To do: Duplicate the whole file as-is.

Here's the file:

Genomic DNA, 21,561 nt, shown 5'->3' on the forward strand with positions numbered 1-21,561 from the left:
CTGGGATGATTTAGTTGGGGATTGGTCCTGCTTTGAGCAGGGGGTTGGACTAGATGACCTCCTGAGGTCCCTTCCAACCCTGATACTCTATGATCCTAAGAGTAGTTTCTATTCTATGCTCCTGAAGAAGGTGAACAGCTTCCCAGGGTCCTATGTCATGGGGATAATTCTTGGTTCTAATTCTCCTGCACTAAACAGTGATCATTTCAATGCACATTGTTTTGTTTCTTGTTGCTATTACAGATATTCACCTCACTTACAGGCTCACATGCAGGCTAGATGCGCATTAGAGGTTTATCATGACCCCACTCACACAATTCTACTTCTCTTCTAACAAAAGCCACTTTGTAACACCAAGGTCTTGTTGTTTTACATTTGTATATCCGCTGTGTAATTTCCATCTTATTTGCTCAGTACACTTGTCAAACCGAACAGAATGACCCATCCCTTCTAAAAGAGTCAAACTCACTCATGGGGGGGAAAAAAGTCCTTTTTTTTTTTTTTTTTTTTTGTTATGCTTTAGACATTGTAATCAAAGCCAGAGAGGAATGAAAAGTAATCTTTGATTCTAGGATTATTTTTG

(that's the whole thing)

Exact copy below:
Genomic DNA, 21,561 nt, shown 5'->3' on the forward strand with positions numbered 1-21,561 from the left:
CTGGGATGATTTAGTTGGGGATTGGTCCTGCTTTGAGCAGGGGGTTGGACTAGATGACCTCCTGAGGTCCCTTCCAACCCTGATACTCTATGATCCTAAGAGTAGTTTCTATTCTATGCTCCTGAAGAAGGTGAACAGCTTCCCAGGGTCCTATGTCATGGGGATAATTCTTGGTTCTAATTCTCCTGCACTAAACAGTGATCATTTCAATGCACATTGTTTTGTTTCTTGTTGCTATTACAGATATTCACCTCACTTACAGGCTCACATGCAGGCTAGATGCGCATTAGAGGTTTATCATGACCCCACTCACACAATTCTACTTCTCTTCTAACAAAAGCCACTTTGTAACACCAAGGTCTTGTTGTTTTACATTTGTATATCCGCTGTGTAATTTCCATCTTATTTGCTCAGTACACTTGTCAAACCGAACAGAATGACCCATCCCTTCTAAAAGAGTCAAACTCACTCATGGGGGGGAAAAAAGTCCTTTTTTTTTTTTTTTTTTTTTGTTATGCTTTAGACATTGTAATCAAAGCCAGAGAGGAATGAAAAGTAATCTTTGATTCTAGGATTATTTTTG